Chasing unicorns

| Updated on January 19, 2018 Published on January 18, 2016

The Centre’s startup initiative offers a workable blueprint for improving the ease of doing business

The Centre’s action plan to kick-start the startup revolution in India differs in one important aspect from similar initiatives aimed at giving an impetus to one or the other part of the economy. Although it contains the usual policy tools governments use in such cases — tax breaks and funding — the more important component by far is the changed mindset in connection with entrepreneurial action. Far from being treated with suspicion, which necessitated the need for a slew of licences, permissions and approvals from the government before enterprises could actually get off the ground, the new startup policy envisages a dramatic slashing of red tape. Startups will now have easy entry — single-day registrations have been promised — as well as speedy exits from business. They will be allowed to self-certify compliance with labour laws and, in some cases, environmental regulations. New enterprises will be exempt from the so-called ‘Inspector Raj’ — cumbersome regulatory inspections — for three years. The Centre has assured a single-point interface for startups with the government for all issues relating to approvals and clearances. Stepping up its role as a business facilitator, the Centre also plans to roll out startup incubators to spur innovation and ease the securing of intellectual property by slashing both the fees and the time needed to register a patent; it has even offered free legal assistance for filing patents.

The measures outlined for startups offer a clear roadmap for easing the doing of any kind of business in India, not just technology or innovation-based ones. If bureaucrats, who are responsible for actual implementation of policy, apply the same to all businesses, India should have no problems in climbing up the ease of doing business rankings. Speaking at the launch function of the startup plan, Prime Minister Modi aptly asked the entrepreneurs gathered there to tell the government not what it could do for them, but rather what it should not do.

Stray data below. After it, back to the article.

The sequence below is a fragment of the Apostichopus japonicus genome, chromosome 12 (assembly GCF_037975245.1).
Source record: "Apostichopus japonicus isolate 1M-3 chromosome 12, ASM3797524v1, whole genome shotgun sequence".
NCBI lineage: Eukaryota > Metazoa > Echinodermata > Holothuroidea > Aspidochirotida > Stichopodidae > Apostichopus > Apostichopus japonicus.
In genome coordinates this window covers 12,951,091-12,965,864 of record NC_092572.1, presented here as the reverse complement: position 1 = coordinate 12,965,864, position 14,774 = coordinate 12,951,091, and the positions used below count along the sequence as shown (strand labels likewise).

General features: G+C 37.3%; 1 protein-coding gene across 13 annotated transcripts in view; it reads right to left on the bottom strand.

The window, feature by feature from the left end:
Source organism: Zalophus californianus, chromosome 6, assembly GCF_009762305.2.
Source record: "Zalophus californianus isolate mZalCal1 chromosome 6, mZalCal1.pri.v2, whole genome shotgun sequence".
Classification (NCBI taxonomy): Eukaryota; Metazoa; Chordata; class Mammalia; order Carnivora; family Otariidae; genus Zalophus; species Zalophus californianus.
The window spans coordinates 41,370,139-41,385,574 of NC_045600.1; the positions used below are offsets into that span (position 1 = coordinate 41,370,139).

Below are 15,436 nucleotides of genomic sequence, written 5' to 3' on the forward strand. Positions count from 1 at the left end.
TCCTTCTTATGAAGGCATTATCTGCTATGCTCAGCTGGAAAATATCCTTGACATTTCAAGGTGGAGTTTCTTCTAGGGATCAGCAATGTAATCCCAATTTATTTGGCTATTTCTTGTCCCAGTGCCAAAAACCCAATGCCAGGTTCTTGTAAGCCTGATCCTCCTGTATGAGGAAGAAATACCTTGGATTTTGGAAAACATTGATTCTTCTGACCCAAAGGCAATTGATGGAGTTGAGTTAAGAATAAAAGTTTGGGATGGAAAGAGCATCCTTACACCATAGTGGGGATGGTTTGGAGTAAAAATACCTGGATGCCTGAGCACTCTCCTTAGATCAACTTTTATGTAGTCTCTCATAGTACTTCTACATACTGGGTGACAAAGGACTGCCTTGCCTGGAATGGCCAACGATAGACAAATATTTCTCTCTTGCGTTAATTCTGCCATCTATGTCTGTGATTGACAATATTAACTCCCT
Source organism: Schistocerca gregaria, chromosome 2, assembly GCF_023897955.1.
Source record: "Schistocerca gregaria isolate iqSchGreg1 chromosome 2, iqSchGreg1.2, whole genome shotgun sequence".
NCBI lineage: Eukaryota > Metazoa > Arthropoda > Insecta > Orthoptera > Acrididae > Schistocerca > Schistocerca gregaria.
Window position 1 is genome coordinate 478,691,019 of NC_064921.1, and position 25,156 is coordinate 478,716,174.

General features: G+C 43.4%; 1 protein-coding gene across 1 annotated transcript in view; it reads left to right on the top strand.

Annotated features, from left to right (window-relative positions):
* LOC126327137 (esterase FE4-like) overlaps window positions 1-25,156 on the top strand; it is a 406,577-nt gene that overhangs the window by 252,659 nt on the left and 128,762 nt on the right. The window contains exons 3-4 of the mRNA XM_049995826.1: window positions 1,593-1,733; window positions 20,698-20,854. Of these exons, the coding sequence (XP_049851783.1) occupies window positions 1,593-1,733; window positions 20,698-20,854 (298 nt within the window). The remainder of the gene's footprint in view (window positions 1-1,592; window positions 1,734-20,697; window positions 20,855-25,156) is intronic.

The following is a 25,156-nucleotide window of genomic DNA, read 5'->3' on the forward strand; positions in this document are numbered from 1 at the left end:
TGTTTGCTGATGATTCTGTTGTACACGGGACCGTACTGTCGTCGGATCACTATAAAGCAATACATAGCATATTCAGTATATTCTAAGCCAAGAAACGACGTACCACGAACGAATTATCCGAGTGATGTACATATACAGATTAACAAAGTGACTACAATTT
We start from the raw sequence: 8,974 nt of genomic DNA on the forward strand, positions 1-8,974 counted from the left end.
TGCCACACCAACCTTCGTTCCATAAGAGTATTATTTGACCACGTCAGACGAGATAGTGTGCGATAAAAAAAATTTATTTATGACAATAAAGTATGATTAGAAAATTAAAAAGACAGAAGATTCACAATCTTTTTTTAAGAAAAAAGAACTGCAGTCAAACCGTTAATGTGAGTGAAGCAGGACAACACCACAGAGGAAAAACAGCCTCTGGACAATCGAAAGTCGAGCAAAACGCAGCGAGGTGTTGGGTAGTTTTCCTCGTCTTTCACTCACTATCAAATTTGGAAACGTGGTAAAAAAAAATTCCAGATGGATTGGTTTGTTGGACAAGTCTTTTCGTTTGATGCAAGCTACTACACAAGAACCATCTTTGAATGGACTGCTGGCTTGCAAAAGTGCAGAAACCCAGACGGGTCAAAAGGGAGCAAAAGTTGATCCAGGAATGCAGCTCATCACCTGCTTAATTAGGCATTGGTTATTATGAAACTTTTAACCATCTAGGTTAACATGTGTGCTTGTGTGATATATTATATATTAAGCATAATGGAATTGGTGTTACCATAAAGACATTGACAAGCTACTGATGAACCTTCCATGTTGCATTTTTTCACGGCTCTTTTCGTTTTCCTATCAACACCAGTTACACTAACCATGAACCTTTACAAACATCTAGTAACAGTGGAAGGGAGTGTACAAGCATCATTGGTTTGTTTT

But some caveats are in order. In the startup plan, there are several provisions, from deciding which startups qualify for assistance to deciding what exactly is an innovation, that expand the scope for bureaucratic discretion. Further, tax exemptions and incentives for startups not only run counter to the Centre’s stated intention of eliminating exemptions altogether, but also open the door to possible misuse by established businesses, which may sponsor startups as a front to corner benefits. The same applies to the startup quota in government procurement, which is sound in theory but likely to be misused. While the Centre’s plan has all the ingredients for making India a global hub of innovation and enterprise, it requires sharp oversight at the top to ensure that actions match intentions. Otherwise, the plan will join the long list of other such well-intended but poorly executed initiatives.

Published on January 18, 2016
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